CLOCK watchers in Northleach have been counting down to the return of the Cotswold Hall's iconic timepiece, which was refitted on Tuesday.

The clock, which stands out from the face of the building overlooking the town's West End and has a distinctive crown on top, underwent a complete overhaul by renowned clockmakers Smith of Derby who originally made and installed the clock in 1897 to celebrate Queen Victoria's Diamond Jubilee.

It was returned to its original position in Northleach this week by their Shropshire company J B Joyce and Co.

Smith of Derby, who have many prominent works to their name including the turret clock of St Paul’s Cathedral in London installed in 1893, have been servicing and maintaining the clock in Northleach for more than 120 years.

The Cotswold Hall is a well-used community resource in the town, used by many local groups and clubs as well as the rural cinema. The clock mechanism from the fist ever clock is still displayed in the Hall.

The Hall is run as a charity with a Board of Trustees assigned to look after its interests.

After a particularly harsh winter last year the Trustees noticed that the clock's two faces were keeping different times.

Tom Stevens, chairman of the Trustees, explained: "The first heavy fall of snow put the clock out of action. We didn't realise how much of a state it was in until Smith of Derby were up looking at it."

The Trustees agreed to the Clockmakers taking it away to Derby in June for a full assessment.

"The clock has been missed by people. It has been there for over 100 years and we couldn't just take it down and not put it back up," Tom explained.

Trustee Jacques Astic, who for the past 15 years has taken on the voluntary responsibility of helping to run the Cotswold Hall, added: "We trusted Smith of Derby completely because they are such a reputable firm. As they delved deeper into the clock they found that it was very damaged. It was corroded and needed a completely new drum, new dial and new arms. The crown has stayed the same but has been rebooted and the mechanism inside remains the same.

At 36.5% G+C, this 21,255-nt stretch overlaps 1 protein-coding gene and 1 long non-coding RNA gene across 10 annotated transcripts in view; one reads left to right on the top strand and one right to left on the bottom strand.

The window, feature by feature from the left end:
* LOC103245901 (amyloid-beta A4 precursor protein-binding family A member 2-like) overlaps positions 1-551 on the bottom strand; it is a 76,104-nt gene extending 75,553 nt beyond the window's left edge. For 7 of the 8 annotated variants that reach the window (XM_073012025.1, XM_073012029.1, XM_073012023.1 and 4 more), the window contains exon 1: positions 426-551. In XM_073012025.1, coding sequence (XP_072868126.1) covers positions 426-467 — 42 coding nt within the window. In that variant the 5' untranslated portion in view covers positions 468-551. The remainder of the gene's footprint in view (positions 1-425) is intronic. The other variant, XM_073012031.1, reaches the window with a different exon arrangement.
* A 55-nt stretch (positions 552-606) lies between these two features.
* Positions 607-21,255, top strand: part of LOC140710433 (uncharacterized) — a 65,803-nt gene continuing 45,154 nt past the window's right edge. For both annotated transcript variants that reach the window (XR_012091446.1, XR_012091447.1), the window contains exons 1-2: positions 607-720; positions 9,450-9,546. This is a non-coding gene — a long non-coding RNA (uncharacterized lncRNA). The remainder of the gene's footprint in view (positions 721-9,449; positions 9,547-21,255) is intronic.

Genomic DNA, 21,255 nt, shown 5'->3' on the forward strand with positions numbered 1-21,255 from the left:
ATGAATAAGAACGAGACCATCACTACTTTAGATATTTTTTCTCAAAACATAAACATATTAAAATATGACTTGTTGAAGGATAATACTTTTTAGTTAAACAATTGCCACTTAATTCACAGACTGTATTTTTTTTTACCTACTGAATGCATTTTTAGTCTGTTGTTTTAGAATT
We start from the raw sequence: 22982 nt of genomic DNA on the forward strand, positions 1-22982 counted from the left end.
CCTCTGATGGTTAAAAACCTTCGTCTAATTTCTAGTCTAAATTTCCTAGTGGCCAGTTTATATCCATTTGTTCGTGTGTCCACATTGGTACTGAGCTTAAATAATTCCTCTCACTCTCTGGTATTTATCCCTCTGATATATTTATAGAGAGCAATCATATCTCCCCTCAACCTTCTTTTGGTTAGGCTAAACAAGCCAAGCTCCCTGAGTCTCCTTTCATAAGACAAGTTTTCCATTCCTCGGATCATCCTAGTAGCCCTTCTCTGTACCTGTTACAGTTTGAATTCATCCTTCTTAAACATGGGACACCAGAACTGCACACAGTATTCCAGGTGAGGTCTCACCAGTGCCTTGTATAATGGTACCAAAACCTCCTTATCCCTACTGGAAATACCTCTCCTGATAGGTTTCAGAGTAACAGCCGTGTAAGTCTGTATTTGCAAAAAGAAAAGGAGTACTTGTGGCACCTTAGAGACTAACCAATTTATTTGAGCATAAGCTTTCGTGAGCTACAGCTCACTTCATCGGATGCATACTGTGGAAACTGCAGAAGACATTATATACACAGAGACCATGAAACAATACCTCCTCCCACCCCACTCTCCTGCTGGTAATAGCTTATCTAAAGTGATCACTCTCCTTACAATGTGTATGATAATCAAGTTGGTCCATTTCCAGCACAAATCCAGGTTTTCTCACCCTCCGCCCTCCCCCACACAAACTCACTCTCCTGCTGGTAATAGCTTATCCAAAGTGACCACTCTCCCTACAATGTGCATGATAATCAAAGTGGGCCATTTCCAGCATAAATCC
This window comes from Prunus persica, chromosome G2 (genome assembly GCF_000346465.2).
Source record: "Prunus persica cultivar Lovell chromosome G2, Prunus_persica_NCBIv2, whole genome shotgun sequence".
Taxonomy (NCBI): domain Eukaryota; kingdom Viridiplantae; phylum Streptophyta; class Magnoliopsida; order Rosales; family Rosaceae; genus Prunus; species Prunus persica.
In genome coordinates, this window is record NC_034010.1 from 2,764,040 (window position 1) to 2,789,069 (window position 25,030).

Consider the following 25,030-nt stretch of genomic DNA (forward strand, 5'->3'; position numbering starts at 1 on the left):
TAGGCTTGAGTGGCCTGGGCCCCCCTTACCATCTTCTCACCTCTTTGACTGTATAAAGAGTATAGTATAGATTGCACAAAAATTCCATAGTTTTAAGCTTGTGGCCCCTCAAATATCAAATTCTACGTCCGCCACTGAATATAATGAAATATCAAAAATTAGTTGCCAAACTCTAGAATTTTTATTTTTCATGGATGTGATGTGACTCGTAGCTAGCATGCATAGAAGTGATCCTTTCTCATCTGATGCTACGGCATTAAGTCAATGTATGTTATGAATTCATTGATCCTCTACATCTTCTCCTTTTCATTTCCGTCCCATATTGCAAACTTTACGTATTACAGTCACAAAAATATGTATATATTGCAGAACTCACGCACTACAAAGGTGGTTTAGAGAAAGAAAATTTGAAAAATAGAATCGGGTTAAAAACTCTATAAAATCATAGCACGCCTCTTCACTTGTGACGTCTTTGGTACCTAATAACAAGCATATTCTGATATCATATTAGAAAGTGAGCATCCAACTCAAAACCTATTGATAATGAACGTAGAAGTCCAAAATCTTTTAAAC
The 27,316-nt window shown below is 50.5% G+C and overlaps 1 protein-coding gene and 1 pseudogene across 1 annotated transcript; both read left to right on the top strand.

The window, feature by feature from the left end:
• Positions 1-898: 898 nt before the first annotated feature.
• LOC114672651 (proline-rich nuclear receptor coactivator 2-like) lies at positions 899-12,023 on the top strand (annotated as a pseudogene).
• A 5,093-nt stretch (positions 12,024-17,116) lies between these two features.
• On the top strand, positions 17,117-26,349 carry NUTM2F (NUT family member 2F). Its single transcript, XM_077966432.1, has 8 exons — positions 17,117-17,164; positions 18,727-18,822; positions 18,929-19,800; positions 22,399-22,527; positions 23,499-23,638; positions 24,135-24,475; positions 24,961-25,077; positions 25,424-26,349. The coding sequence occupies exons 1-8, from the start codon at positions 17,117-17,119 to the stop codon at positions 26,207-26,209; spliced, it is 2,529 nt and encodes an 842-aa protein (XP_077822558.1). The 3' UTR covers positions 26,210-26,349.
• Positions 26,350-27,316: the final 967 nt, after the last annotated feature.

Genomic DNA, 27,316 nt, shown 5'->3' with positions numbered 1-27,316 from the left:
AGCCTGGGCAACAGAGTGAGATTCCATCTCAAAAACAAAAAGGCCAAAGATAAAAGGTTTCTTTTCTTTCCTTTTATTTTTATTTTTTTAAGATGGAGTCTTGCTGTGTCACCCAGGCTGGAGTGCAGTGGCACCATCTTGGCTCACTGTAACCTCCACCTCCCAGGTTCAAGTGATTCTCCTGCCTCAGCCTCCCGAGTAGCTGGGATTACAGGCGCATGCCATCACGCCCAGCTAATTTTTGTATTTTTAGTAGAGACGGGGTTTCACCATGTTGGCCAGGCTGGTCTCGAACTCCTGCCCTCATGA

"The clock is iconic in Northleach. It should now last for a very long time," he added.

Martin Butchers, technical sales manager with Smith of Derby, said: "This was more of a complete remake than a renovation apart from the crown and the bracket. It fell to bits as soon as we started the process. Years ago these were made from steel. Moisture gets inside and rust starts to form.

"We now have access to new materials that will ensure longevity. The lighting pack we have put in the drum is LED low energy, lighting. It consumes much less power and has a much longer lifespan to ordinary tubes.

"We're delighted with the outcome. It looks magnificent. We don't let anything leave here unless we are completely happy with it. We know that the client and the local people of Northleach will be very happy."

Such a remake comes with a substantial price tag, with Trustees finding out on Friday the final cost, although it is estimated to be over £10,000.

"We are a charity and have so far been given money by the Lions of Northleach and the Sly Trust to fund this. We also held fundraising events," Jacques explained. "And on October 21 we are holding a Clock Lunch for 80 people to raise any outstanding funds."

With the clock now restored to its former glory, Northleach residents will once again be able to enjoy a timely link with the town's past.